A Norfolk pool player has turned down her first professional contract in protest at the "unfairness" of a decision to allow transgender players to compete. 

Lynne Pinches, from Norwich, was offered a place on the Ultimate Pool Tour - featuring the game's top 32 players - but did not accept. 

She said the "nail in the coffin" was a U-turn by the sport's governing body, the World Eightball Pool Federation (WEPF), on its transgender policy. 

The WEPF had said in August that transgender players would not be able to play against "naturally-born women" but has since reversed this decision. 

Pinches, who has been dubbed the 'matriarch' of a pool and snooker-playing family from Norwich, walked away from the chance of a national title in protest against facing a transgender player in November. 

She shook hands with opponent Harriet Haynes before she put away her cue and conceded the final of the Women's Champion of Champions tournament without playing a single shot.

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Norwich Evening News: Harriet Haynes, who won the tournament by defaultHarriet Haynes, who won the tournament by default (Image: EPA)Pinches told BBC Sport: "I'm absolutely gutted that I've dropped out, my heart wants to be on the Ultimate Pool Tour. I feel excluded even though I've self-excluded.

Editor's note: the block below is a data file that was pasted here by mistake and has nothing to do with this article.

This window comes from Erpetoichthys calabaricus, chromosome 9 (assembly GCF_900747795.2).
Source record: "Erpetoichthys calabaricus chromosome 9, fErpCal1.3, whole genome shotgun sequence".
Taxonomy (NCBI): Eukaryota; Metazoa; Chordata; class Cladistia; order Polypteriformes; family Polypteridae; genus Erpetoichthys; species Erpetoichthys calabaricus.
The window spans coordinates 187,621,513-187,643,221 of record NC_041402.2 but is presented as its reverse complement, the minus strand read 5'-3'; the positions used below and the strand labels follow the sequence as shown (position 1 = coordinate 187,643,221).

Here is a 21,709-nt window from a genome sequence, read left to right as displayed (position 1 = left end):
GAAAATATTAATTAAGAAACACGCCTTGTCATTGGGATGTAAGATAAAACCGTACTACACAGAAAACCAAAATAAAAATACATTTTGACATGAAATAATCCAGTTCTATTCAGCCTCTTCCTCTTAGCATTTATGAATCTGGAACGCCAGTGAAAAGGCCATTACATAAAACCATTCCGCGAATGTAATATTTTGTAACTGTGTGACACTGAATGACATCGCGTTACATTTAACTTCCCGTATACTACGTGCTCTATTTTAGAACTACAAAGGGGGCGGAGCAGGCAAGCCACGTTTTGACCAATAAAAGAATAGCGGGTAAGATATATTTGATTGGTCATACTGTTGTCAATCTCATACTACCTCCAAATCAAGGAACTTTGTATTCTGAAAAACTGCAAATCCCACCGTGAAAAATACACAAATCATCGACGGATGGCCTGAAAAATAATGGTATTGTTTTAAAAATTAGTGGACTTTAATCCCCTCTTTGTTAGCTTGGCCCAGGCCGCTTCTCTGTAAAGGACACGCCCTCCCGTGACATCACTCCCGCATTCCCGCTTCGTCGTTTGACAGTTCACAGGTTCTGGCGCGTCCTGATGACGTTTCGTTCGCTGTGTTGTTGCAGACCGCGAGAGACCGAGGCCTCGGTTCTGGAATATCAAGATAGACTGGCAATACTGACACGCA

"I'm sticking to my principles. I don't want to face the transgender players who would be on that tour. I don't think it's fair.

"You can't bring up the hopes of hundreds of women and say you're going to have a female-only section in August, and then change that eight weeks later."

One of the concerns among critics like Pinches is that an opponent who was born male might have greater upper body strength, allowing a more powerful break shot at the start of the game, as well as a slight height and reach advantage which could prove pivotal on the table. 

Hanyes responded by stating that transgender people have competed in female categories for 20 years and said there was "no categoric evidence" of an advantage in the sport.